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How Marijuana Has Helped Me Live With the Pain of My Rare Disease

I am a 23-year-old, full-time student and life enthusiast. I take about 23 tablets to get through all my daily routines. I also receive chemotherapy every four weeks and every three months I require an intravenous immunoglobulin infusion, called Polygam, to keep my muscles functioning and keep me breathing. I have survived open heart surgery and many medical procedures over the last three years. Lastly, I like to end my day off with a joint of “Big Bud” to ease my chronic pain.

If you found the last sentence of that paragraph to be the most shocking, I hope that by the end of this article you would like to reconsider that opinion. It is quite difficult to write down your opinion on the influence of something on your life, when you previously had misinformed opinions about it yourself. I was a healthy 19-year-old when I thought of weed as “the gateway drug.” I never put too much thought into forming that opinion about cannabis, as I never really thought it would influence my life directly.

I was diagnosed with myasthenia gravis, a rare autoimmune disease that affects the neuromuscular junction, just before my twentieth birthday. It basically means I have really weak muscles and I tire very easily. The worst part about having a rare disease is your treatment options are quite limited, and more often than not, the clinical understanding of your disease is extremely inaccurate. This leaves you with symptoms and side effects that most doctors cannot explain or actually treat. For example, all the legal chemotherapy I have been receiving in between my classes for the past 10 months has resulted in a side effect that doctors cannot really treat. I have excruciating back pain that leaves me immobile and bed-bound for weeks. As a result of all the copious amounts prescribed legal pills I force down my throat every day, my organs are under a lot of stress. Placing me on yet another chronic pain medication is not an ideal option, as these pills come with even more side effects. I am already struggling to take notes in class as the legal chemotherapy I receive makes my fingernails fall off. The legal pills also basically destroyed my appetite when they destroyed the inner lining of my stomach.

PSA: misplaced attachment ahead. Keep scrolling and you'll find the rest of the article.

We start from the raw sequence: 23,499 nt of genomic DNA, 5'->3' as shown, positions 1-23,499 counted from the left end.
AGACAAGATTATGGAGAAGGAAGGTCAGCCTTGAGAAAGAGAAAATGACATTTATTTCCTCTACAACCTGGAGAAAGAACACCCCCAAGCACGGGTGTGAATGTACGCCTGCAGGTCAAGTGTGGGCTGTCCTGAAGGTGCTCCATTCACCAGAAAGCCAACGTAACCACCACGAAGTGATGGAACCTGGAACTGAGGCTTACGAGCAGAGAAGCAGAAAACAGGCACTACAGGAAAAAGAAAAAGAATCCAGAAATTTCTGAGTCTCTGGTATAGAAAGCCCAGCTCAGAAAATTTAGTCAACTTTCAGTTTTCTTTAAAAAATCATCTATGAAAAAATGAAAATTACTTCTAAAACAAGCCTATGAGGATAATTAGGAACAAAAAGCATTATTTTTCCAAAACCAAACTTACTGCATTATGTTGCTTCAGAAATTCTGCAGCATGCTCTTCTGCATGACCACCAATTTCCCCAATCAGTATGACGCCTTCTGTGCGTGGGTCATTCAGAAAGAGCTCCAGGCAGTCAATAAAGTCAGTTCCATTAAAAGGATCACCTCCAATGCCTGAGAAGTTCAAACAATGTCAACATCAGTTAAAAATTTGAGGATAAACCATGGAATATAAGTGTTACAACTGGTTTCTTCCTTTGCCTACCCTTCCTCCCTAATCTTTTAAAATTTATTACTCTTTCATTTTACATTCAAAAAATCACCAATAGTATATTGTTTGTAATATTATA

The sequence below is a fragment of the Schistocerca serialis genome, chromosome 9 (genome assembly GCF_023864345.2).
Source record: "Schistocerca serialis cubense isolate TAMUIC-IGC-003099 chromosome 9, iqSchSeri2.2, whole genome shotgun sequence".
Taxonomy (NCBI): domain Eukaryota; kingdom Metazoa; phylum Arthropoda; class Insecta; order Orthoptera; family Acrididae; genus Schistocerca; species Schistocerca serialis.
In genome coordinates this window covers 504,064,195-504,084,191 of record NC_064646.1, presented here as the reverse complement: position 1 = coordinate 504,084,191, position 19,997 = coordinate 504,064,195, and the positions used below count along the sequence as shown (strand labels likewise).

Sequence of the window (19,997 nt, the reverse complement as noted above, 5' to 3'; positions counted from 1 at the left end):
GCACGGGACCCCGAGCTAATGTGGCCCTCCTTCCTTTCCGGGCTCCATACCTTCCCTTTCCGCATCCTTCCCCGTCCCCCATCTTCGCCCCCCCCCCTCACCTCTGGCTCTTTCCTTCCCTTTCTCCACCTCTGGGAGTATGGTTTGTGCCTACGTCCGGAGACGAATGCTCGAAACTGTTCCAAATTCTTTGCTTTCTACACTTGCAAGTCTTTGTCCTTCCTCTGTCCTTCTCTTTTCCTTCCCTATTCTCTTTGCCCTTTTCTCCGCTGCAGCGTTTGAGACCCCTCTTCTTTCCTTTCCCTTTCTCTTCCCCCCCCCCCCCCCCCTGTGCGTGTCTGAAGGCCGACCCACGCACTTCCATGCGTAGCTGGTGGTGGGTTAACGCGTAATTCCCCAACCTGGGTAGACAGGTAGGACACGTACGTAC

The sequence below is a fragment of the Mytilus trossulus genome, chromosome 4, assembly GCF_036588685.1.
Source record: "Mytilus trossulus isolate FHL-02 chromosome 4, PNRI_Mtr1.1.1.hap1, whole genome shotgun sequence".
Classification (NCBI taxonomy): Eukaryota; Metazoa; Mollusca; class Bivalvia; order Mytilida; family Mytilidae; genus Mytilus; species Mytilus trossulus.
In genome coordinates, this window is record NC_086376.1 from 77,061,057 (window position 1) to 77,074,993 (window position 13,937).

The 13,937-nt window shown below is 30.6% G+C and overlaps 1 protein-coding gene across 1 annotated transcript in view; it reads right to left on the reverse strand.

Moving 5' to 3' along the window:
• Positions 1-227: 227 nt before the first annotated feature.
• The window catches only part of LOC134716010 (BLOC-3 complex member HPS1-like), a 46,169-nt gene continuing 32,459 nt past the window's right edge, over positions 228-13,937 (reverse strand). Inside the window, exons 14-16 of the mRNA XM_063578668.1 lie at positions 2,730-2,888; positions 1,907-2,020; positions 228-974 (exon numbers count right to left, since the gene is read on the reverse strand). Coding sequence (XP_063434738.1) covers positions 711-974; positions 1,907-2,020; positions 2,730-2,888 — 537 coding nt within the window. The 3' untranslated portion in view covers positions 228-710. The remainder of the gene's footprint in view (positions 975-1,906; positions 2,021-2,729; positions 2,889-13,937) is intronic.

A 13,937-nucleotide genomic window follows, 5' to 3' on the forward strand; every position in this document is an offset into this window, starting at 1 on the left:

The only effective treatment for most of the side effects I am forced to endure, is taking a strong hit from my bong or drinking a cannabis oil capsule. The pain fades out and sometimes I can even eat more than one meal a day due to the very famous side effect of marijuana, which we all know as “munchies.”  How can you call me a criminal for wanting to experience relief? By not standing up, by not educating those around you, you are denying me, and others like me, access to the medicine we so dearly need.

If cannabis had been legalized already, perhaps there would have been sufficient research done in treating disease similar to mine. Perhaps I would not have had to live with the lasting effects from the poison that is chemo. I never thought my opinion on cannabis would matter, and here I am pleading with others to open their minds to the suffering they can help prevent. If we only broke the stigma.

I am a patient pleading for help, not a criminal wanting her next fix. Cannabis has provided me with relief that doctors were unable to provide. It has kept me calm and it plays a big part in why I am able to be a happy person, despite my health problems. You never know when our roles might be reversed.

Above all else, cannabis has helped me to remain calm during a very difficult time in my life. It allowed me to return to normal. Why should I go to jail for wanting to be happy? That is why I have decided to represent my views on cannabis with a new rhyme that I find to be most suited to my reality: “All we need is a little bit of weed.”

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